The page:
Thirty years go
There are cultures that believe time is cyclical and events repeat themselves. For example, the Aztec calender had cycles of the beginning and end of the world. Aristotle believed that states went from monarchy to oligarchy and democracy before starting over again.
Evidence for these beliefs can be found in social care such as BASW’s flirtation with setting up a union. Caught between the demands of professionalism and negotiating pay and benefits, BASW decided to set up a parallel union – the British Union of Social Work Employees.
However, other unions objected to the close relationship between Buswe and BASW forcing the two into an early divorce. Sadly, Buswe did not recover, never reaching above 3,000 members. Recently it joined Community, made up of unions representing steel and textile workers. Most BASW members ended up in the embrace of Unison.
At this month’s annual conference, BASW will again be balloting members on having closer ties with a union or setting one up. Is the Aztec God, Quetzalcoatl, ruler of the fifth cycle, heading up the social work body?
Twenty years ago
Imbued with the spirit of decentralisation, Hackney Council moved social services to local offices recognising “the council has become a dirty word for many local people…because of bureaucratic and insensitive town hall servicesrun by remote officials in far away buildings.” The plans were part of a move away from the big centralised departments set up in the 1970s to smaller flexible units.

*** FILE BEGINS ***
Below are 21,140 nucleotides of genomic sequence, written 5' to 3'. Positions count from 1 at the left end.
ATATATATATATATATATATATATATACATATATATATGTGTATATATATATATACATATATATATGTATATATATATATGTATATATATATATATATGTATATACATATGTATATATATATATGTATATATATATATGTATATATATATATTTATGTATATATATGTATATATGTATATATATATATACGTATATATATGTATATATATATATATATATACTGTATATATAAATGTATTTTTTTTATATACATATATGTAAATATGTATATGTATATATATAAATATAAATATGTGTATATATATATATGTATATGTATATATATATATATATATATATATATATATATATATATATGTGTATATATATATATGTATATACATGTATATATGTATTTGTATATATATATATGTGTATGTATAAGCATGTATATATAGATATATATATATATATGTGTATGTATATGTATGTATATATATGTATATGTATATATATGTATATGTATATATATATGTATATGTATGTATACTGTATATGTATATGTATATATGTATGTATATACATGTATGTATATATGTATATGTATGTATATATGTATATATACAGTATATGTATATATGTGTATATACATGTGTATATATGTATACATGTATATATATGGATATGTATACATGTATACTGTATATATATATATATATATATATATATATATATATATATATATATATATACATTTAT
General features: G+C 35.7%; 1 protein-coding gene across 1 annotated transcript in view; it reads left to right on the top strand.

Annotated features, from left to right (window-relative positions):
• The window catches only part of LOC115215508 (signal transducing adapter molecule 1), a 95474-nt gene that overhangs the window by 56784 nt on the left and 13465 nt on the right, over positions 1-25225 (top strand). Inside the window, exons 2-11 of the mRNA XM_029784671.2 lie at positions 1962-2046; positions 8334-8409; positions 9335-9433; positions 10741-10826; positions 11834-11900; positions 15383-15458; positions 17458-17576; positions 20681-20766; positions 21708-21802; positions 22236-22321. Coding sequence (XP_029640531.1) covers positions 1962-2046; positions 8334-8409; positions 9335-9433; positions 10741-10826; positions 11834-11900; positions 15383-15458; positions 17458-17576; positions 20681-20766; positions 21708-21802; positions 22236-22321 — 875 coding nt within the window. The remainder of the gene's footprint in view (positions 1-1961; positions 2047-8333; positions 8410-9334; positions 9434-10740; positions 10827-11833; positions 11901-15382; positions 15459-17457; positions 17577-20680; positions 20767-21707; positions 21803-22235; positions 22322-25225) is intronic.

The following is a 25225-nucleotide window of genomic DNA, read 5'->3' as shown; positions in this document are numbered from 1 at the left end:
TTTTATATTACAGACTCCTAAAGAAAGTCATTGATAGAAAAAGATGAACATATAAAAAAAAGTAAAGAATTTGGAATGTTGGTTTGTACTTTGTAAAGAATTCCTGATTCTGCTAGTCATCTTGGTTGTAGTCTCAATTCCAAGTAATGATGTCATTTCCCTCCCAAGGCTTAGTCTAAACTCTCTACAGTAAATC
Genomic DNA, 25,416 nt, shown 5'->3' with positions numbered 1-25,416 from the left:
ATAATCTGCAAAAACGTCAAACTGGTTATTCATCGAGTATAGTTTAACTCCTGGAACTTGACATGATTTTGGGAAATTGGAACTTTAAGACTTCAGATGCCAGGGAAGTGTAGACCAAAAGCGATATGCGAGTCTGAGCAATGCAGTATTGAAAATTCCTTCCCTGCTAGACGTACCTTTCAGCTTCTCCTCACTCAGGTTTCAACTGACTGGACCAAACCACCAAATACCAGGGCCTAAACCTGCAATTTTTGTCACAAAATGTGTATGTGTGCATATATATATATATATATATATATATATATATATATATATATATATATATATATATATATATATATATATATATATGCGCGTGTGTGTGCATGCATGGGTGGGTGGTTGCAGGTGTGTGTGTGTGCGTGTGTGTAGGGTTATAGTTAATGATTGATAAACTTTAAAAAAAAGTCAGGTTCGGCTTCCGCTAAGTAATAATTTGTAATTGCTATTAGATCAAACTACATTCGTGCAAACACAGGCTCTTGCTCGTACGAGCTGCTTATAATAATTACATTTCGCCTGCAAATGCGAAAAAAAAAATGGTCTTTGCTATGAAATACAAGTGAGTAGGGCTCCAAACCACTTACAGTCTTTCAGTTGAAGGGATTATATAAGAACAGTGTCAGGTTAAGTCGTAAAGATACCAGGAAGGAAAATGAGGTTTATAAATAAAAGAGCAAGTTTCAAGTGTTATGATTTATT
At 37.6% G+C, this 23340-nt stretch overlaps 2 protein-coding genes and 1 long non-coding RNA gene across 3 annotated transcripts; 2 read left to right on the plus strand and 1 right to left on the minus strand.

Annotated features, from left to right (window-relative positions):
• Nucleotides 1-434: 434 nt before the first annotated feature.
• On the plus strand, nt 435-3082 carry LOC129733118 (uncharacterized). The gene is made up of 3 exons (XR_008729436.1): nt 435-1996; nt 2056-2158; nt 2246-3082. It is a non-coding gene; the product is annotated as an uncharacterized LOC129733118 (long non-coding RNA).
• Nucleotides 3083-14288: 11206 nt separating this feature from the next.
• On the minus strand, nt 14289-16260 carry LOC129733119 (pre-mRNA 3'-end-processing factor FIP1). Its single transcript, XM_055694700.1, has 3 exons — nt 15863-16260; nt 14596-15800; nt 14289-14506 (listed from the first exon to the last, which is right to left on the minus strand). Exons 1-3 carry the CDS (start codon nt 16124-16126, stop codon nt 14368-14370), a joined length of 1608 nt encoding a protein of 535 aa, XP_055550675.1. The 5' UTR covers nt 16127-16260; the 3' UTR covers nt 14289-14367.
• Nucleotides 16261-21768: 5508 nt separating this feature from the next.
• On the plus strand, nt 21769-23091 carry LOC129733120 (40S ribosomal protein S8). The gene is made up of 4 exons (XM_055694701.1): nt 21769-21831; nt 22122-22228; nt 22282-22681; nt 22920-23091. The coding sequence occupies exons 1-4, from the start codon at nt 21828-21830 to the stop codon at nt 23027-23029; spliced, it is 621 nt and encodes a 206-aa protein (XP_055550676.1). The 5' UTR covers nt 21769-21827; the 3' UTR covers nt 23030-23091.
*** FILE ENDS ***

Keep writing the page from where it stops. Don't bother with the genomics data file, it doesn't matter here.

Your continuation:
Hackney’s staff weren’t so happy. Demoralised by the previous regime, they were unsure of the reforms, particularly as the council refused to discuss “more resources” with them.
Turn the great wheel of time and we have a similar situation today. Hackney has been pioneering smaller, flexible children’s teams, overhauling the structure and culture of practice and supposedly giving staff more responsibility.
Yet the Hackney Unison branch claims the consultation on the restructure was “an utter farce” and “staff are being denied their contractual rights, given offers of alternative employment that are unreasonable and forced to reapply for their jobs”. If Aristotle was alive, he would be appending his work to include the cycles of reorganisation that take place in social services departments.
Fifteen years ago
Those who believe flexible services, personalisation and independent living are all new ideas will be disappointed. In Community Care’s hallowed pages we find an article on consumerism, especially how it was being used by the New Right (those young Tories who believed in rolling back the frontiers of the state. These days they keep company with Gordon Brown). For example, one idea was for older people to have credits to buy in services in order to encourage them to stay at home.
The two key watch words were choice and empowerment while simultaneously having the great benefit of reducing costs and getting rid of those “remote officials in far away buildings”.
We also read about person-centred care and user control, citizen advocacy and independent living. All buzz phrases that trip off the tongue of any “social care thinker” today, even to the extent that such policies are termed, dare I say it, revolutionary.
One revolutionary, Friedrich Engels, said that history repeats itself first time as tragedy, second time as farce. Is social care beginning to enter the land of the farce?